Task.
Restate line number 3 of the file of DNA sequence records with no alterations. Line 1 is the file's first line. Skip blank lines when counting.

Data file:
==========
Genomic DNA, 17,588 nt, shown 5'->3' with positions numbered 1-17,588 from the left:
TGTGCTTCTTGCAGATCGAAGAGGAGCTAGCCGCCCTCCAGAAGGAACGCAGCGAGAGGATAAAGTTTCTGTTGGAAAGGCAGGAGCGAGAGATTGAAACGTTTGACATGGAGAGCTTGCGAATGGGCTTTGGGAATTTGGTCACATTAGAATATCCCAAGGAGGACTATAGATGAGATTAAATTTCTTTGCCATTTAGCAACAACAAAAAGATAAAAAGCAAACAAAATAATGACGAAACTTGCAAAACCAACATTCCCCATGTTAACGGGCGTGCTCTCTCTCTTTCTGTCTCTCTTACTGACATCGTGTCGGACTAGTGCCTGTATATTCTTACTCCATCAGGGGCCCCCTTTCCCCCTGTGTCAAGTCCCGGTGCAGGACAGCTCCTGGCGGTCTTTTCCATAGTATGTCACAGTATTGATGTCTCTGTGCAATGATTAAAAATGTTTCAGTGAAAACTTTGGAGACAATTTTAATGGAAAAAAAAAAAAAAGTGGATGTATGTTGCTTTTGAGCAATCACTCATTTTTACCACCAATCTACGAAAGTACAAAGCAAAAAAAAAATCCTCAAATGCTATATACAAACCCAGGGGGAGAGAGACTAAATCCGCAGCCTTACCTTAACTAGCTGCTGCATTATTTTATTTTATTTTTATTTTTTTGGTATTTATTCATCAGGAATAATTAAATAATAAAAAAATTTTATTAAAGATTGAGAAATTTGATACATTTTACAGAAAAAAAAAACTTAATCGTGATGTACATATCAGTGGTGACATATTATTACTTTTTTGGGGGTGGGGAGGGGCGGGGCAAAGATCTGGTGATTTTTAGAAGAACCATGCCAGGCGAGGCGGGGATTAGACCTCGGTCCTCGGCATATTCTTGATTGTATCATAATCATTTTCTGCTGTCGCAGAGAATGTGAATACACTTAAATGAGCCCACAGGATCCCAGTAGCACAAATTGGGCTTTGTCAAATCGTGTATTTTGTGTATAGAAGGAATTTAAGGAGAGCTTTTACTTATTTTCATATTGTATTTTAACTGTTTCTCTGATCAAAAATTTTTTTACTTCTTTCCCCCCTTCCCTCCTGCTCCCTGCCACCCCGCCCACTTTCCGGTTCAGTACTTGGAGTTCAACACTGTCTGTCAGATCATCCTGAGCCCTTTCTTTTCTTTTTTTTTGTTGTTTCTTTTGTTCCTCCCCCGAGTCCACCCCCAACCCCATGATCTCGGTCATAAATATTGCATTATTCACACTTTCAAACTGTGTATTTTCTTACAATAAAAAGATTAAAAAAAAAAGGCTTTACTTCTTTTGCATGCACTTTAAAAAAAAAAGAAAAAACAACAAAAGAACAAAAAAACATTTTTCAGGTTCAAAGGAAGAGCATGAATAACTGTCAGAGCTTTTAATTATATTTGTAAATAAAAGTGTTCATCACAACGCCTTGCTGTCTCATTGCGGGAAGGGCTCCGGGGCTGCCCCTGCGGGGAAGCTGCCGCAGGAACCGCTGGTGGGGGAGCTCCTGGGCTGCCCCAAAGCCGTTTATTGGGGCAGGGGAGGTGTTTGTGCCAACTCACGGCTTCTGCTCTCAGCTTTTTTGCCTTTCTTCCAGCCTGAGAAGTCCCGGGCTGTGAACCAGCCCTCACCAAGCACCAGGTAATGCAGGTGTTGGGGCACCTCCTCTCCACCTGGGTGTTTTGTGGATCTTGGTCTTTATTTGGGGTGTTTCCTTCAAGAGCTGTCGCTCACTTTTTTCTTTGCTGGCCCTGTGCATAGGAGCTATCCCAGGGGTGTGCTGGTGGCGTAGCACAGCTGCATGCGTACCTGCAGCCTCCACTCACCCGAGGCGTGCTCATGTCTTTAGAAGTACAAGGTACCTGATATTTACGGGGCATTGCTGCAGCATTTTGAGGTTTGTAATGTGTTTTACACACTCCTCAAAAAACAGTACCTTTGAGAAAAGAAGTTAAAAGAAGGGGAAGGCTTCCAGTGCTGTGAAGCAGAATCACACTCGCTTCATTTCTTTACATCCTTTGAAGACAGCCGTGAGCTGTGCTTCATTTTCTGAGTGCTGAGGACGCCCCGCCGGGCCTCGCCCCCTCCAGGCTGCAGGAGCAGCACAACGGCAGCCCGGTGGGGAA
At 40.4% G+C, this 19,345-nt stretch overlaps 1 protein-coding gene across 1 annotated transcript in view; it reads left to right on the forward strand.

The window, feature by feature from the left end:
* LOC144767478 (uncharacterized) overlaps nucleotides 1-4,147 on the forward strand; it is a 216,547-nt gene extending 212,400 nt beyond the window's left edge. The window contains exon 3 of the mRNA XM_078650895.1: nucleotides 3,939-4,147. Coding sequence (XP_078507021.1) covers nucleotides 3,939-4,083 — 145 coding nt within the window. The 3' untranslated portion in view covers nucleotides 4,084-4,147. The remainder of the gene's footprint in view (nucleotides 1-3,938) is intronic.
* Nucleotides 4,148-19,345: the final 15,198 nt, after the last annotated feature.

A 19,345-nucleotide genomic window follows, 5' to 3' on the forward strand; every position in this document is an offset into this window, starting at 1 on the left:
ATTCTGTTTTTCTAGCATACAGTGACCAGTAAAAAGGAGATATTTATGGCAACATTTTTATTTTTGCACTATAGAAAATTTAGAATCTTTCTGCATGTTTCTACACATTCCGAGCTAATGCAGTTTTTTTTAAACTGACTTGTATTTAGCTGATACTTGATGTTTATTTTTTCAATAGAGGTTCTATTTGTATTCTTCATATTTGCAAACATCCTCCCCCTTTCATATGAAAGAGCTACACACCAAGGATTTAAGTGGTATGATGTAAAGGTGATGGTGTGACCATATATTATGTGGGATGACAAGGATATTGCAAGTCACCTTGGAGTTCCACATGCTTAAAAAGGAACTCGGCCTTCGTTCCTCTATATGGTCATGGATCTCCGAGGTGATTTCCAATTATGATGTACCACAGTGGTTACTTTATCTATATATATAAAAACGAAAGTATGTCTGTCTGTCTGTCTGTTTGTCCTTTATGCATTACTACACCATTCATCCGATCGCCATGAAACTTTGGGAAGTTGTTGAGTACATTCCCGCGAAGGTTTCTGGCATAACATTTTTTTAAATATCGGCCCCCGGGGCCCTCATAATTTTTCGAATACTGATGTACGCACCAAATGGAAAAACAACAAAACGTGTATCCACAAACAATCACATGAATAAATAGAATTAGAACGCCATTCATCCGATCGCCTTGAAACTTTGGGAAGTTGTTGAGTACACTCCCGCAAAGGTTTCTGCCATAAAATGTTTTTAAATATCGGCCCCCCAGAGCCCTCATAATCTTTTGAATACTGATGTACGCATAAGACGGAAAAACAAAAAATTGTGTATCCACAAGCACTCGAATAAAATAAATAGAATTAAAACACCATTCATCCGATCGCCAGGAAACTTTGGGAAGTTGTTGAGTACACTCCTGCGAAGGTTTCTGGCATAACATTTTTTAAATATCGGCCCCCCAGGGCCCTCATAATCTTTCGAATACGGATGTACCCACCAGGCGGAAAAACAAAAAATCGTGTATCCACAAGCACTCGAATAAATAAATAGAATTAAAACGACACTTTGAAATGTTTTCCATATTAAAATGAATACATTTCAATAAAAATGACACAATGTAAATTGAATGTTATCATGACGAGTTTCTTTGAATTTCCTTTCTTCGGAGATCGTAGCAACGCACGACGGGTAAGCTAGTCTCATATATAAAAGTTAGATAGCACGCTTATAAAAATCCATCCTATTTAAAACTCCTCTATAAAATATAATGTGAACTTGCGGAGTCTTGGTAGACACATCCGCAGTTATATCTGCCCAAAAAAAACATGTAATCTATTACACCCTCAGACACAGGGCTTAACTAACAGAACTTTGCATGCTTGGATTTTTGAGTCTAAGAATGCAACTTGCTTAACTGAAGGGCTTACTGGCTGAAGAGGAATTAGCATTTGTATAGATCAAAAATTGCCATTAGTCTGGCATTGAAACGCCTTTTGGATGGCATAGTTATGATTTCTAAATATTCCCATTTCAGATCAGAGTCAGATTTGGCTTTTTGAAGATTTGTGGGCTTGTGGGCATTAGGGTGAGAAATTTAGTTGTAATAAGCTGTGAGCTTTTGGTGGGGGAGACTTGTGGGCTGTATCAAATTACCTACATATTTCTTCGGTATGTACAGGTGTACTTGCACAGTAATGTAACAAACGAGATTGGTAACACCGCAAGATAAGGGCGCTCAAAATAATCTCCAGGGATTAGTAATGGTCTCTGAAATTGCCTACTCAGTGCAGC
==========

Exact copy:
At 40.4% G+C, this 19,345-nt stretch overlaps 1 protein-coding gene across 1 annotated transcript in view; it reads left to right on the forward strand.